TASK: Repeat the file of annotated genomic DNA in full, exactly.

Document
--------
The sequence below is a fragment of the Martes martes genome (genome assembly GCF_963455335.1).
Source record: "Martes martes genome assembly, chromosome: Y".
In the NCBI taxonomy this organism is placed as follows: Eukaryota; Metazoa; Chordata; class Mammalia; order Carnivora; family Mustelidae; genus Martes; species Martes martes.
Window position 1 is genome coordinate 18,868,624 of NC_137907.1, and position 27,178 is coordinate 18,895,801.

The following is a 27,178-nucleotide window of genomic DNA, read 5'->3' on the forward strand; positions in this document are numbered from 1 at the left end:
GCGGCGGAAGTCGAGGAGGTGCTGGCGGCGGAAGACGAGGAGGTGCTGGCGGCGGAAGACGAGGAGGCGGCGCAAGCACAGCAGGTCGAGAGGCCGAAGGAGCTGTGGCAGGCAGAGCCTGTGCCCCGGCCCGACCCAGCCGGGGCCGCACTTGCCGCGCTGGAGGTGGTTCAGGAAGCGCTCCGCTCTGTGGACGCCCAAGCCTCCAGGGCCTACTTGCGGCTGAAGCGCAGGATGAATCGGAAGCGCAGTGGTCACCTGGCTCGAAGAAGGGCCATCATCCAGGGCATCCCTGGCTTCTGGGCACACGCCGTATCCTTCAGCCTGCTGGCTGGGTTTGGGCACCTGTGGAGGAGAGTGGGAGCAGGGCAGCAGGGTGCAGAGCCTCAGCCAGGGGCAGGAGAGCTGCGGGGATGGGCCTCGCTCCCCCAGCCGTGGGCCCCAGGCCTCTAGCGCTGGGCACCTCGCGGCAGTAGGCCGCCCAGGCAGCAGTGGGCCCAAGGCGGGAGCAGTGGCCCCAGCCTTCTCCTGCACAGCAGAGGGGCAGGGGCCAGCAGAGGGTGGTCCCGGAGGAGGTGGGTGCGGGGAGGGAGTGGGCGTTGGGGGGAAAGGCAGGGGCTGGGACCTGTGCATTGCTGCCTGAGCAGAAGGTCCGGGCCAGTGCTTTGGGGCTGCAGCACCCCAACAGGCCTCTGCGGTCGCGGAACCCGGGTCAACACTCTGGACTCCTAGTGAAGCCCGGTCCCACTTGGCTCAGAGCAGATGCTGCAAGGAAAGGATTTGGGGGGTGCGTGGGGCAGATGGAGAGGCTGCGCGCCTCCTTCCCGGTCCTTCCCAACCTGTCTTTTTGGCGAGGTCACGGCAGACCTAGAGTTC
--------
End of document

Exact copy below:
The sequence below is a fragment of the Martes martes genome (genome assembly GCF_963455335.1).
Source record: "Martes martes genome assembly, chromosome: Y".
In the NCBI taxonomy this organism is placed as follows: Eukaryota; Metazoa; Chordata; class Mammalia; order Carnivora; family Mustelidae; genus Martes; species Martes martes.
Window position 1 is genome coordinate 18,868,624 of NC_137907.1, and position 27,178 is coordinate 18,895,801.

The following is a 27,178-nucleotide window of genomic DNA, read 5'->3' on the forward strand; positions in this document are numbered from 1 at the left end:
GCGGCGGAAGTCGAGGAGGTGCTGGCGGCGGAAGACGAGGAGGTGCTGGCGGCGGAAGACGAGGAGGCGGCGCAAGCACAGCAGGTCGAGAGGCCGAAGGAGCTGTGGCAGGCAGAGCCTGTGCCCCGGCCCGACCCAGCCGGGGCCGCACTTGCCGCGCTGGAGGTGGTTCAGGAAGCGCTCCGCTCTGTGGACGCCCAAGCCTCCAGGGCCTACTTGCGGCTGAAGCGCAGGATGAATCGGAAGCGCAGTGGTCACCTGGCTCGAAGAAGGGCCATCATCCAGGGCATCCCTGGCTTCTGGGCACACGCCGTATCCTTCAGCCTGCTGGCTGGGTTTGGGCACCTGTGGAGGAGAGTGGGAGCAGGGCAGCAGGGTGCAGAGCCTCAGCCAGGGGCAGGAGAGCTGCGGGGATGGGCCTCGCTCCCCCAGCCGTGGGCCCCAGGCCTCTAGCGCTGGGCACCTCGCGGCAGTAGGCCGCCCAGGCAGCAGTGGGCCCAAGGCGGGAGCAGTGGCCCCAGCCTTCTCCTGCACAGCAGAGGGGCAGGGGCCAGCAGAGGGTGGTCCCGGAGGAGGTGGGTGCGGGGAGGGAGTGGGCGTTGGGGGGAAAGGCAGGGGCTGGGACCTGTGCATTGCTGCCTGAGCAGAAGGTCCGGGCCAGTGCTTTGGGGCTGCAGCACCCCAACAGGCCTCTGCGGTCGCGGAACCCGGGTCAACACTCTGGACTCCTAGTGAAGCCCGGTCCCACTTGGCTCAGAGCAGATGCTGCAAGGAAAGGATTTGGGGGGTGCGTGGGGCAGATGGAGAGGCTGCGCGCCTCCTTCCCGGTCCTTCCCAACCTGTCTTTTTGGCGAGGTCACGGCAGACCTAGAGTTC